Abruptly changing your vitamin K intake can interfere with the effectiveness of these medications and cause alarming health concerns. Still, most people do not need to avoid bok choy and other leafy greens altogether. A registered dietitian can help navigate the ins and outs of nutrition and its potential interactions with prescribed medications.

Additionally, raw bok choy contains an enzyme called myrosinase, which may affect thyroid function by preventing the body from absorbing sufficient iodine.14 Still, cooking the leafy green deactivates the myrosinase, and moderate servings of raw bok choy do not contain alarming amounts of the enzyme.

Tips for Consuming Bok Choy

Bok choy, including all its parts, can be a delightfully nutritious addition to many meals. It’s a staple ingredient for many dishes in Asian cuisine, particularly soups and stir-fries. Here are some tips for preparing and incorporating bok choy into a well-balanced diet:

  • Shred bok choy and mix it with other fresh veggies to make a refreshing salad.
  • To make a nutrient-dense stir-fry, chop bok choy and cook it in a pan with crispy vegetables like carrots, bell peppers, and broccoli.
  • Dice bok choy and mix into a fried rice side dish.
  • Cut the bok choy lengthwise and roast the halves.
  • Sautée shredded bok choy with garlic, olive oil, and diced mushrooms for a nutrient-dense addition to many meals.

A Quick Review

Bok choy is a nutrient-dense and versatile leafy green vegetable native to China. It’s often used in Asian cuisine as a staple ingredient for dishes such as stir-fries, soups, and salads. It’s low in calories but contains a significant amount of vitamins C and K, making it a welcomed addition to many healthy diets.

Bok choy offers many health benefits through its antioxidant and anti-inflammatory properties. It may support cardiovascular and bone health while potentially reducing the risk of certain types of cancer.

Since raw bok choy contains myrosinase, those concerned about their thyroid function may need to cook down the leafy green before consumption. Additionally, those taking a blood thinner need to be mindful of their intake as bok choy is rich in vitamin K. If you have concerns about bok choy’s potential risks, seek guidance from your healthcare provider or registered dietitian.


  1. Falchetti A, Cavati G, Valenti R, et al. The effects of vegetarian diets on bone health: A literature review. Front Endocrinol (Lausanne). 2022;13:899375. Published 2022 Aug 5. doi:10.3389/fendo.2022.899375
  2. Suzuki M, Ramezanpour M, Cooksley C, et al. Zinc-depletion associates with tissue eosinophilia and collagen depletion in chronic rhinosinusitis. Rhinology. 2020;58(5):451-459. doi:10.4193/Rhin19.383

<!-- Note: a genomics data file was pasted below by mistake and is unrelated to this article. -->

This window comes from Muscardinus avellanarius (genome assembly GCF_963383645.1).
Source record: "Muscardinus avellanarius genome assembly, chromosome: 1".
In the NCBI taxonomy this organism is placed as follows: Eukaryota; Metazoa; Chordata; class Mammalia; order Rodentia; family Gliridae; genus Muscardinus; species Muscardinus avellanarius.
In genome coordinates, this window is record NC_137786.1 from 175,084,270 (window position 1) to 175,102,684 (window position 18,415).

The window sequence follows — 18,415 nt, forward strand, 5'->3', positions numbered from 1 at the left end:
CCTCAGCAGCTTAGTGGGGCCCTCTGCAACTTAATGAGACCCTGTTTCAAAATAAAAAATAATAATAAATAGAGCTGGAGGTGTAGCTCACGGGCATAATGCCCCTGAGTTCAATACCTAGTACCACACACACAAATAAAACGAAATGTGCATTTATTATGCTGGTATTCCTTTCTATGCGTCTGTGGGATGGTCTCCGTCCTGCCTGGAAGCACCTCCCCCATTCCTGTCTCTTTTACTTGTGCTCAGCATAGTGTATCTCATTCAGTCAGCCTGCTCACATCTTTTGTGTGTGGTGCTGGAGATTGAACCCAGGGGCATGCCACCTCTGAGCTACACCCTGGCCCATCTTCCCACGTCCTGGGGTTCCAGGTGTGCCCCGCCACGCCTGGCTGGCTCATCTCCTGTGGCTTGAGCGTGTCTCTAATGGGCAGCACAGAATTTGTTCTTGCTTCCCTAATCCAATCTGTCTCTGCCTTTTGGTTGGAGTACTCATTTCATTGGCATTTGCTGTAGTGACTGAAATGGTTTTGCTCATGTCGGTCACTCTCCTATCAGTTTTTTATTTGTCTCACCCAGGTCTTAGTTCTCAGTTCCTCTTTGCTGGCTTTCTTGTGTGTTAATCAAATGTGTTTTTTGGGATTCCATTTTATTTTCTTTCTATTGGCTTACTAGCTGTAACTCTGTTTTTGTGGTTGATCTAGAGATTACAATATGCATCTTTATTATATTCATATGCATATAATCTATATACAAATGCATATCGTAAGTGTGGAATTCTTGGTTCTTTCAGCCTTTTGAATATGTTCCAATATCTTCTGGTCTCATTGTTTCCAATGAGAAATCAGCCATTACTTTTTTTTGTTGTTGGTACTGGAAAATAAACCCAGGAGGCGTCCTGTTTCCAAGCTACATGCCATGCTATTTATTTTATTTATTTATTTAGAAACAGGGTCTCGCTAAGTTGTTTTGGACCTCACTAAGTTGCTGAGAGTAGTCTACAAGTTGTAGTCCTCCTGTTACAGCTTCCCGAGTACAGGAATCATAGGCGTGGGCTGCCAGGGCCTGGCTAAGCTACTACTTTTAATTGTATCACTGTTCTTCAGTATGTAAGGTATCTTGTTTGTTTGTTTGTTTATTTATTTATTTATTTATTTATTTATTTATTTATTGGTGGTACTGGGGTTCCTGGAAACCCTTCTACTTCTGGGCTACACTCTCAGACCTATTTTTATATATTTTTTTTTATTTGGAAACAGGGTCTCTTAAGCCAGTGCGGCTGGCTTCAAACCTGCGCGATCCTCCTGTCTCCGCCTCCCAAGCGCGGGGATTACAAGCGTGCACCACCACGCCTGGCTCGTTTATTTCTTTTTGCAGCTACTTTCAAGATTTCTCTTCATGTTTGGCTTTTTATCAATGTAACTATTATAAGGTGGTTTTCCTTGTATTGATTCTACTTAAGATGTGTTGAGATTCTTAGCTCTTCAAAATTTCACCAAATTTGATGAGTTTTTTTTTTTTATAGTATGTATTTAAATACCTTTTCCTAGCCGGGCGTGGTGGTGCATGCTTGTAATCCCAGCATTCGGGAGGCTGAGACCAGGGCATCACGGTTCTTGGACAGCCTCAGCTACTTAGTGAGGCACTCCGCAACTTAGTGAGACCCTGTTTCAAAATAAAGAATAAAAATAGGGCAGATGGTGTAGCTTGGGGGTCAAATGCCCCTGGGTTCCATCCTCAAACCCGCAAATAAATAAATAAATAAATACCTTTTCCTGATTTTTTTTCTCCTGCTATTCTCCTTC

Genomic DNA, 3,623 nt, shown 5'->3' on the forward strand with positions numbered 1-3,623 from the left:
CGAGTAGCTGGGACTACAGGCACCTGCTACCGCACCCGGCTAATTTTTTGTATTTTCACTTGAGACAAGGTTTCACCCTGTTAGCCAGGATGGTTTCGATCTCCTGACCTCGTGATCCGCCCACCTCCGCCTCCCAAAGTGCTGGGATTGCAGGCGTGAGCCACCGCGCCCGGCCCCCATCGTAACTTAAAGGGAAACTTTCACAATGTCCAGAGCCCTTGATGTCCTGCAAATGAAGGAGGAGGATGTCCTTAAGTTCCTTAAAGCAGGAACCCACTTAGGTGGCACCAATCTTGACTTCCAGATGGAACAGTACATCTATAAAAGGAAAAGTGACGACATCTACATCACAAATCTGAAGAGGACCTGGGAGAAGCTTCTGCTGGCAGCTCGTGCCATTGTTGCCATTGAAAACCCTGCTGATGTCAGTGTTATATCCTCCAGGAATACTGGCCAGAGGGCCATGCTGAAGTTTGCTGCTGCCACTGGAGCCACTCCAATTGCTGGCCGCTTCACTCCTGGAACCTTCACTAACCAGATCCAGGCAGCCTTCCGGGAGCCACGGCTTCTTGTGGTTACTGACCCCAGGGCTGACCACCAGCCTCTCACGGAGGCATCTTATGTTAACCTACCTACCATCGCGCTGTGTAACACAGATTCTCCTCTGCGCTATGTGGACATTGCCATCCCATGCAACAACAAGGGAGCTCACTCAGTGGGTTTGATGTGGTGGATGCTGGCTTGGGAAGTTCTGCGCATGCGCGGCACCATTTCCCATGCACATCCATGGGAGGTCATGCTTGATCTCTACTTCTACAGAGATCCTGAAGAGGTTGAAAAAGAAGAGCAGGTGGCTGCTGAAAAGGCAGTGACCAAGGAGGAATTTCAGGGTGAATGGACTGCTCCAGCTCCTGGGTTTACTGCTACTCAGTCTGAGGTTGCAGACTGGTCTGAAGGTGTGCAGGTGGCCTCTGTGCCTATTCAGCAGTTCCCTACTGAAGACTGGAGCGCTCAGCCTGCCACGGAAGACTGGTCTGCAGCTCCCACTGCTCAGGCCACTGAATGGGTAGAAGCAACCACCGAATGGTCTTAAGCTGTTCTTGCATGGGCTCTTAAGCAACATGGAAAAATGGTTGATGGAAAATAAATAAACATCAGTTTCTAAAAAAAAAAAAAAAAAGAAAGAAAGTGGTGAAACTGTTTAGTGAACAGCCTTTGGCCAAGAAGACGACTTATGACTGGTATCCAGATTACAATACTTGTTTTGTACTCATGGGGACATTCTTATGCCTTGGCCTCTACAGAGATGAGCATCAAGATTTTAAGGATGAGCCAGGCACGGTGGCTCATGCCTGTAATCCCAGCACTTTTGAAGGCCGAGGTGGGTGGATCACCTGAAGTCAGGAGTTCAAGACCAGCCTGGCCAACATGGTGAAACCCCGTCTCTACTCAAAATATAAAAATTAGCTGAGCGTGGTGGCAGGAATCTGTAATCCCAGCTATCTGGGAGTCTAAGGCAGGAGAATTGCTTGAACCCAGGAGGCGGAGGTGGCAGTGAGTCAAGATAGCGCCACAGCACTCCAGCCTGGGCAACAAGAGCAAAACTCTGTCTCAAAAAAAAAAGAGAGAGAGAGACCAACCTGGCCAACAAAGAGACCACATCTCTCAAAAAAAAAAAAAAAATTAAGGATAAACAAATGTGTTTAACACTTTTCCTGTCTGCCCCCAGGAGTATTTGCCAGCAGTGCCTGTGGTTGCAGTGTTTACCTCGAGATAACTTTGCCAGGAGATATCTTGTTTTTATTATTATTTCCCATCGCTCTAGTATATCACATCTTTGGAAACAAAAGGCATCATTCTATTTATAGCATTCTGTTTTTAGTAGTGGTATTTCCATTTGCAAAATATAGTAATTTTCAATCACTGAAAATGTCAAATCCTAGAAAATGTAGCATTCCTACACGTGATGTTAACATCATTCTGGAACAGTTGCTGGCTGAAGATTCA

3. Toxqui L, Vaquero MP. Chronic iron deficiency as an emerging risk factor for osteoporosis: a hypothesis. Nutrients. 2015;7(4):2324-2344. Published 2015 Apr 2. doi:10.3390/nu7042324
  4. Ojagbemi A, Okekunle AP, Olowoyo P, et al. Dietary intakes of green leafy vegetables and incidence of cardiovascular diseases. Cardiovasc J Afr. 2021;32(4):215-223. doi:10.5830/CVJA-2021-017
  5. Jayedi A, Rashidy-Pour A, Parohan M, Zargar MS, Shab-Bidar S. Dietary and circulating vitamin C, vitamin E, β-carotene and risk of total cardiovascular mortality: a systematic review and dose-response meta-analysis of prospective observational studies. Public Health Nutr. 2019;22(10):1872-1887. doi:10.1017/S1368980018003725
  6. May JM, Harrison FE. Role of vitamin C in the function of the vascular endothelium. Antioxid Redox Signal. 2013;19(17):2068-2083. doi:10.1089/ars.2013.5205
  7. FoodData Central. Chinese Cabbage.
  8. Abdull Razis AF, Noor NM. Cruciferous vegetables: dietary phytochemicals for cancer prevention. Asian Pac J Cancer Prev. 2013;14(3):1565-1570. doi:10.7314/apjcp.2013.14.3.1565
  9. Connolly EL, Sim M, Travica N, et al. Glucosinolates from cruciferous vegetables and their potential role in chronic disease: Investigating the preclinical and clinical evidence. Front Pharmacol. 2021;12:767975. Published 2021 Oct 26. doi:10.3389/fphar.2021.767975
  10. National Institutes of Health. Selenium.
  11. Cai X, Wang C, Yu W, et al. Selenium exposure and cancer risk: an updated meta-analysis and meta-regression. Sci Rep. 2016;6:19213. Published 2016 Jan 20. doi:10.1038/srep19213
  12. U.S. Food and Drug Administration. Daily Value on the Nutrition and Supplement Facts Label.
  13. Leblanc C, Dubé MP, Presse N, et al. Avoidance of Vitamin K-Rich Foods Is Common among Warfarin Users and Translates into Lower Usual Vitamin K Intakes. J Acad Nutr Diet. 2016;116(6):1000-1007. doi:10.1016/j.jand.2015.12.023
  14. Felker P, Bunch R, Leung AM. Concentrations of thiocyanate and goitrin in human plasma, their precursor concentrations in brassica vegetables, and associated potential risk for hypothyroidism. Nutr Rev. 2016;74(4):248-258. doi:10.1093/nutrit/nuv110

Important Notice: This article was originally published at by Chelsea Rae Bourgeois, RDN, LD where all credits are due. Reviewed by Jamie Johnson, RDN